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Vancomycin is a glycopeptide antibiotic, approved by the FDA in 1958, which is slowly bactericidal against most gram-positive organisms. It is active against Staphylococci (including penicillin- and oxacillin-resistant strains), Streptococci, Enterococci, and other gram-positive organisms. It exerts its bactericidal effect by complexing with the D-alanyl-D-alanine portion of the peptide precursor units on the outer surface of the cell membrane and interferes with cell wall synthesis.

During the first few decades of clinical use, vancomycin demonstrated consistent activity against gram-positive bacteria and became the drug of choice to treat most methicillin-resistant Staphylococcus aureus (MRSA) infections. However, due to the emergence and increased prevalence of vancomycin-resistant Enterococci (VRE), vancomycin intermediate (VISA) and resistant S. aureus (VRSA), and heterogenous VISA (hVISA), our confidence in vancomycin as a reliable bactericidal agent has decreased, motivating a renewed interest in appropriate utilization and optimal dosing of vancomycin.1, 2, and 3


Due to limited pharmacokinetic studies done when vancomycin was first approved in the late 1950s, it appears that the original intravenous dosing of 1,000 mg every 12 hours or 500 mg every 6 hours was derived arbitrarily. Also, the serum therapeutic ranges accepted for vancomycin of 5–10 mg/L were originally established as guidelines for dosage adjustments in patients with renal failure and was not validated by clinical outcomes. Because vancomycin was thought to be a time-dependent killer and sensitive vancomycin MICs (minimum inhibitory concentration) were ≤4 mg/L, these values were considered acceptable.2,3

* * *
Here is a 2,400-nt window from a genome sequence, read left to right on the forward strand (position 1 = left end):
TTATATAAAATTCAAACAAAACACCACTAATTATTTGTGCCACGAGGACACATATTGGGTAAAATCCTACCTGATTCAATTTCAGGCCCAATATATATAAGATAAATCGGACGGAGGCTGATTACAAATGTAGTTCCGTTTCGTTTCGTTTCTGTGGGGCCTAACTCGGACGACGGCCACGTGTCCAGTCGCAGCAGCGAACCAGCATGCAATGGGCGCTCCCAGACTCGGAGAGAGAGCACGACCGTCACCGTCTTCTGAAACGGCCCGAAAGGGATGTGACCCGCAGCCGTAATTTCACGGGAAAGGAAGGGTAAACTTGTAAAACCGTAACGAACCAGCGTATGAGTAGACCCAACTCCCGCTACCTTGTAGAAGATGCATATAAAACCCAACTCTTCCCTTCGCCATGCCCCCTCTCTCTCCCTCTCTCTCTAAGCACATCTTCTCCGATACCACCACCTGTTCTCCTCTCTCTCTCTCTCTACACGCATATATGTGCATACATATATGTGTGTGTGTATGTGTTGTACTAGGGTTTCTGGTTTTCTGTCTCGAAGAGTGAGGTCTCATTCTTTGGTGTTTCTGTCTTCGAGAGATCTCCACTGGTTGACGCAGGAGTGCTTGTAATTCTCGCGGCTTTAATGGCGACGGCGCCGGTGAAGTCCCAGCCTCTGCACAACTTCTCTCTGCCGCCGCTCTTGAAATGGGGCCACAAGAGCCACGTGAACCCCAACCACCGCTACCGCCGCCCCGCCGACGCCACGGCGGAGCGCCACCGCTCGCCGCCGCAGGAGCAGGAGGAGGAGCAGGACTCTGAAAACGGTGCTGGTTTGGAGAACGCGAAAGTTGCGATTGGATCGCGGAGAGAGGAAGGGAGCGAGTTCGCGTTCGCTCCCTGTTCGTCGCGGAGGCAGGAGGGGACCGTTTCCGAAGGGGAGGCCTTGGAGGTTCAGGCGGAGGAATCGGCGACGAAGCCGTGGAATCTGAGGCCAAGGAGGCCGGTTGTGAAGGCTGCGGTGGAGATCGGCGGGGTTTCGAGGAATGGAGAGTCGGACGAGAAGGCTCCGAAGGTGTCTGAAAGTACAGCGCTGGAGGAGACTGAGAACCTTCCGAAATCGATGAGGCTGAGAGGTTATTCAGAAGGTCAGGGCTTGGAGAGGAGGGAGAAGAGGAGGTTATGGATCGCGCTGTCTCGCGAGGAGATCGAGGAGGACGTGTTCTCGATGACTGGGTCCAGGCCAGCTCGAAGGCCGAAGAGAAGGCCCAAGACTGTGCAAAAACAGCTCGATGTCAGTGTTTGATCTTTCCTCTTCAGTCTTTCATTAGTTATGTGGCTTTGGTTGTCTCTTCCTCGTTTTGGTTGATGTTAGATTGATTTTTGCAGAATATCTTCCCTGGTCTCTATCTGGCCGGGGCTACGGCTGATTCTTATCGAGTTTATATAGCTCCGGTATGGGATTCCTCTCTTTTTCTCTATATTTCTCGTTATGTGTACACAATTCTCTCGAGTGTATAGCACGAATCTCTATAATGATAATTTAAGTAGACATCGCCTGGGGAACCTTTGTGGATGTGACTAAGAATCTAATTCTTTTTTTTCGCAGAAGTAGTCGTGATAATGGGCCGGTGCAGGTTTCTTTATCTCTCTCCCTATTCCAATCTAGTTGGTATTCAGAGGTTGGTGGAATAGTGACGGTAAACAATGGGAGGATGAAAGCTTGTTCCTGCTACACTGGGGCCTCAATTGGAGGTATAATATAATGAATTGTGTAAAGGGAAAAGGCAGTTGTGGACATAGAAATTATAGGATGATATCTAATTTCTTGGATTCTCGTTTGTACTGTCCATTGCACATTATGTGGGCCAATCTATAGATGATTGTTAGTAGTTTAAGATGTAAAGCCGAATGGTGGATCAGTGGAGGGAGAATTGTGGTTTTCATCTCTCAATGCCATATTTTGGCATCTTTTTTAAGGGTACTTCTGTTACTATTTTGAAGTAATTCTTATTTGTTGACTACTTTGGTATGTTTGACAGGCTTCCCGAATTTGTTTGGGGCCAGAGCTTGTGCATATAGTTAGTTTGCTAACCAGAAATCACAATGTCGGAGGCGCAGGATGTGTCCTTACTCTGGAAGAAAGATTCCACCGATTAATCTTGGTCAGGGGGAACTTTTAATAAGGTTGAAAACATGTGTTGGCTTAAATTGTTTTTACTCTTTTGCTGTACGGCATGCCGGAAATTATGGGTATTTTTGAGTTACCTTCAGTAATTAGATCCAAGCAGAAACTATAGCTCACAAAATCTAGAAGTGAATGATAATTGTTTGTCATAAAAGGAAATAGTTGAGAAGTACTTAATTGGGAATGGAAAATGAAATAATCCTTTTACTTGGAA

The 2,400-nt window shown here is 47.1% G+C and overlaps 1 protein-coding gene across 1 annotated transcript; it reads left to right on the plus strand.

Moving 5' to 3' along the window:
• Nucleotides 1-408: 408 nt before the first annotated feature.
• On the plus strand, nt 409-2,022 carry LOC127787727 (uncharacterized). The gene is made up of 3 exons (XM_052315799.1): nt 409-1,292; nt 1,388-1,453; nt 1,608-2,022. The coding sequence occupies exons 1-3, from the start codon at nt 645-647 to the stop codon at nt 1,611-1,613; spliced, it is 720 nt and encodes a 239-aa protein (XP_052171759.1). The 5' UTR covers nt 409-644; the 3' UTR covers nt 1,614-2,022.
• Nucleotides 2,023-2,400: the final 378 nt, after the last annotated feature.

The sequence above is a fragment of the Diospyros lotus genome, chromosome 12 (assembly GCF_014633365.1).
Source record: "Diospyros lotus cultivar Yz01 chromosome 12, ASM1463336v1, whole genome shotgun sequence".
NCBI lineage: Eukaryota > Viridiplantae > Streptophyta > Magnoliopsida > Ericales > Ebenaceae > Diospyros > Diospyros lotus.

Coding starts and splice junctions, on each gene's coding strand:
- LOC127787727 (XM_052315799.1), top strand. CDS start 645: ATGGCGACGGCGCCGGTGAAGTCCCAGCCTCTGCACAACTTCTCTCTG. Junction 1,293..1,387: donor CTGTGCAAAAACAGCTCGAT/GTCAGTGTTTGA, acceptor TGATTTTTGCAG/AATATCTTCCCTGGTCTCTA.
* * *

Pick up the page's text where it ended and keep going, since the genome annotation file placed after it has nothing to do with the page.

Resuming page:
It is more recently recommended that weight-based dosing be used to dose vancomycin, especially in more moderate/severe infections, and that dosing intervals be adjusted according to renal function.1 Depending on severity of infection, doses for patients with normal renal function range from 10–15 mg/kg administered intravenously every 8–12 hours. In clinical practice, doses are derived using weight-based dosing via dosing nomograms or by pharmacokinetic calculations. For the purpose of this chapter, we will be discussing vancomycin pharmacokinetic calculations for the adult patient.


Vancomycin is poorly absorbed from the gastrointestinal tract so it is only given intravenously when treating systemic infections (exception: treatment of Clostridium difficile–associated colitis with oral vancomycin). Vancomycin serum concentration-time profile has been described using one-, two-, and three-compartment pharmacokinetic models. The half-life of the first distributive phase is approximately 0.4 hours where as the half-life of the second distributive phase is about 1.6 hours. Plasma protein binding varies and ranges from 30–55 percent.1,3,4 The volume of distribution is variable and depends on many things such as fluid status, disease state, and age; range is from 0.4–1.0 L/kg.5, 6, 7, and 8 The elimination half-life is approximately 6 hours, and can be prolonged up to 7 days in patients with renal failure. Approximately 70–90 percent of the drug is excreted unchanged ...

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